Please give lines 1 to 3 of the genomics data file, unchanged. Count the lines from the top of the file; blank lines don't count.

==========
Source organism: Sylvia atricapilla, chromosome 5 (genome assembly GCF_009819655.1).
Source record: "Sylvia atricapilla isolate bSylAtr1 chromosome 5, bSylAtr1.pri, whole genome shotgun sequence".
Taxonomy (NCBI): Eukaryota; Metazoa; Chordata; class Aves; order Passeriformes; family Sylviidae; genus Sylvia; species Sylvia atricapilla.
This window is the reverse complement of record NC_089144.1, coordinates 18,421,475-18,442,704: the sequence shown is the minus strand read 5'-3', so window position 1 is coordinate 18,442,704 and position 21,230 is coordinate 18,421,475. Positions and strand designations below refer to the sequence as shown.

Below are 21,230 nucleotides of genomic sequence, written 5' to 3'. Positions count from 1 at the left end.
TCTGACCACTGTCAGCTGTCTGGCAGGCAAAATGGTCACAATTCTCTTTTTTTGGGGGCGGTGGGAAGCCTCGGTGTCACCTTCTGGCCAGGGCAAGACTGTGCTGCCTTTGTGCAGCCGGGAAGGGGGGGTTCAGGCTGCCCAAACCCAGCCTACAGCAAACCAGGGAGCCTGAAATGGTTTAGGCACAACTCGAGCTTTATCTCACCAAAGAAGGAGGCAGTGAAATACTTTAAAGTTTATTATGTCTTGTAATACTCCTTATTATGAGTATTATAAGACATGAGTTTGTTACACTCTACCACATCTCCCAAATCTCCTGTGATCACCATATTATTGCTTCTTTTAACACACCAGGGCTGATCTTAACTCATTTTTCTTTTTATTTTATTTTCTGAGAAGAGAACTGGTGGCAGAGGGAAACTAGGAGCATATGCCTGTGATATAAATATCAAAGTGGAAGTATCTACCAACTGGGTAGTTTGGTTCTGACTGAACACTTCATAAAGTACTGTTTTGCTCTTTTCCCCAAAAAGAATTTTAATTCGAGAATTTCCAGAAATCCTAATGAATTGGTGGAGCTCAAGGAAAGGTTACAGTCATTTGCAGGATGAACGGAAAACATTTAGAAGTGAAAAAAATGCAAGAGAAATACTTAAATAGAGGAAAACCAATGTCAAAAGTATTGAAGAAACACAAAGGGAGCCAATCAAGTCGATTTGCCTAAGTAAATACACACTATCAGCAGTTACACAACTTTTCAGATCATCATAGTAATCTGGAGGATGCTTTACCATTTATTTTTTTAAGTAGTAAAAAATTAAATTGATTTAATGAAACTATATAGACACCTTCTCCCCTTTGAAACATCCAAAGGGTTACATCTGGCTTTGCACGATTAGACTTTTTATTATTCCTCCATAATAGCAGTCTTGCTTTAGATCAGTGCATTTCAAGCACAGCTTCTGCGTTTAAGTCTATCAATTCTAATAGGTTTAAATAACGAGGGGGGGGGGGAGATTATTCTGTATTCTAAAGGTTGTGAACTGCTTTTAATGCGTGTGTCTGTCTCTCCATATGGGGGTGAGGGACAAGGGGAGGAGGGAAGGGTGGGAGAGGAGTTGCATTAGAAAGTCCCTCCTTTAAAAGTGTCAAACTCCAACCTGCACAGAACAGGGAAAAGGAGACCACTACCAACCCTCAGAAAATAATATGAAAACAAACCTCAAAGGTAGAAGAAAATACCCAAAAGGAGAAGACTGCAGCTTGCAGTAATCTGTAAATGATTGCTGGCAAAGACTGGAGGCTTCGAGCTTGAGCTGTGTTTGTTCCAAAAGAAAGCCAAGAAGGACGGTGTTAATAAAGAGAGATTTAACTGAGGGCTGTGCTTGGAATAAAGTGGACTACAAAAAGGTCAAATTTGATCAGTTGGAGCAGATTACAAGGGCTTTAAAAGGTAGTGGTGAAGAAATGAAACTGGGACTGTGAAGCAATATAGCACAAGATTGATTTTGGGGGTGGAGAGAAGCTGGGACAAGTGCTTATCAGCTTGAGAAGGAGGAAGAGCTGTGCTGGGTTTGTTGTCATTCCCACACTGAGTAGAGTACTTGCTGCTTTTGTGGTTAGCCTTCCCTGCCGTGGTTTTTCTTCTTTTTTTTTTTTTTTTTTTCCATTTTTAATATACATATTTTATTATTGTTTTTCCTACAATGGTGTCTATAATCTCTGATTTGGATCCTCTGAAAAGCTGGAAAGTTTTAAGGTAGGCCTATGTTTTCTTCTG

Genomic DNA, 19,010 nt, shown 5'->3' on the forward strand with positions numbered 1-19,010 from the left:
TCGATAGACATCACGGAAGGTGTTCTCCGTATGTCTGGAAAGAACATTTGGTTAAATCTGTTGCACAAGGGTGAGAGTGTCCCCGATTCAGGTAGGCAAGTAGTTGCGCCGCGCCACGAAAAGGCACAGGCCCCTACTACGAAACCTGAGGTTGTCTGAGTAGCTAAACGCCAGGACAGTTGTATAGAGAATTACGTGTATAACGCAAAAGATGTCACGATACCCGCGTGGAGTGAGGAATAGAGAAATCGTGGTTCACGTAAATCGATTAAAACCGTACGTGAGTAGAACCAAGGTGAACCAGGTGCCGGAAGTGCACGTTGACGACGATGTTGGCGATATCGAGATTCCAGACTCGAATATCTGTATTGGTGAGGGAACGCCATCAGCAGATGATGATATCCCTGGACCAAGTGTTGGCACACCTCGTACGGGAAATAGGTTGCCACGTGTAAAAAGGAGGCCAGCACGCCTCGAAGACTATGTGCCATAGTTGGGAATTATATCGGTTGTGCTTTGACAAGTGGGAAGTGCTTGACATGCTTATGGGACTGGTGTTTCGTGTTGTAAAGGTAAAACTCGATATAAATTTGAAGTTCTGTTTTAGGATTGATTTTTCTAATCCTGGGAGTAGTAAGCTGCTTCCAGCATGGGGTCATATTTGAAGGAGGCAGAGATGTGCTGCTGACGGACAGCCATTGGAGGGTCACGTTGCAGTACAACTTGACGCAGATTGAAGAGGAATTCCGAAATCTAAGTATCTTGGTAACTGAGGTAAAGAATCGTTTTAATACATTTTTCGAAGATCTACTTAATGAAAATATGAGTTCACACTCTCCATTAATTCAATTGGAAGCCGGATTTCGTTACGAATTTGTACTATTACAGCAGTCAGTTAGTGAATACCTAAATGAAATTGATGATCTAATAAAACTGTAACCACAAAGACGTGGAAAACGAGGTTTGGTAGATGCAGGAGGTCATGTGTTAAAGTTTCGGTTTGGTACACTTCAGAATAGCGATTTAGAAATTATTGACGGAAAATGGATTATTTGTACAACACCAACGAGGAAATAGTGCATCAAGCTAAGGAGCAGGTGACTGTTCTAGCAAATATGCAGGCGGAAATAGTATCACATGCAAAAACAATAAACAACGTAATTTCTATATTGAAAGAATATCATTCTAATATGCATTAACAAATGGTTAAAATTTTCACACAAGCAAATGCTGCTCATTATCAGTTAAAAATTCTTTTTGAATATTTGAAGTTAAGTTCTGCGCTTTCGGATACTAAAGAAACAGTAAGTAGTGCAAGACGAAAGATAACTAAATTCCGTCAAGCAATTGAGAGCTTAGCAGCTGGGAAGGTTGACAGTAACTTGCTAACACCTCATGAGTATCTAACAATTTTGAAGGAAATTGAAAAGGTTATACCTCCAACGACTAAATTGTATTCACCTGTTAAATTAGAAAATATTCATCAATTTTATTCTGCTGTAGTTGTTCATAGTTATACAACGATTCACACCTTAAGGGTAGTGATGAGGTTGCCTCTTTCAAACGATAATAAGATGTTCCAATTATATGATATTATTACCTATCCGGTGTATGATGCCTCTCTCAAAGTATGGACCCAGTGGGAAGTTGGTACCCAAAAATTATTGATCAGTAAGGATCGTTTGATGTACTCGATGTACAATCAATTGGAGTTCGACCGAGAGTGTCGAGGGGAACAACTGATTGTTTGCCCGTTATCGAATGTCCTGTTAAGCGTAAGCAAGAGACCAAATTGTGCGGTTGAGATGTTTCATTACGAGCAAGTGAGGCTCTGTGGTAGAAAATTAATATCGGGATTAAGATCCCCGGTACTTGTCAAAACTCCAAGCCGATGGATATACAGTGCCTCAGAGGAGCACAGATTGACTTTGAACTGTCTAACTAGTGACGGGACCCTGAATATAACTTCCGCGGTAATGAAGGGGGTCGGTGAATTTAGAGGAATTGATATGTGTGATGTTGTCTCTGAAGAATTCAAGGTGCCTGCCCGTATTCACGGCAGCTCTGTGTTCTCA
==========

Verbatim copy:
Source organism: Sylvia atricapilla, chromosome 5 (genome assembly GCF_009819655.1).
Source record: "Sylvia atricapilla isolate bSylAtr1 chromosome 5, bSylAtr1.pri, whole genome shotgun sequence".
Taxonomy (NCBI): Eukaryota; Metazoa; Chordata; class Aves; order Passeriformes; family Sylviidae; genus Sylvia; species Sylvia atricapilla.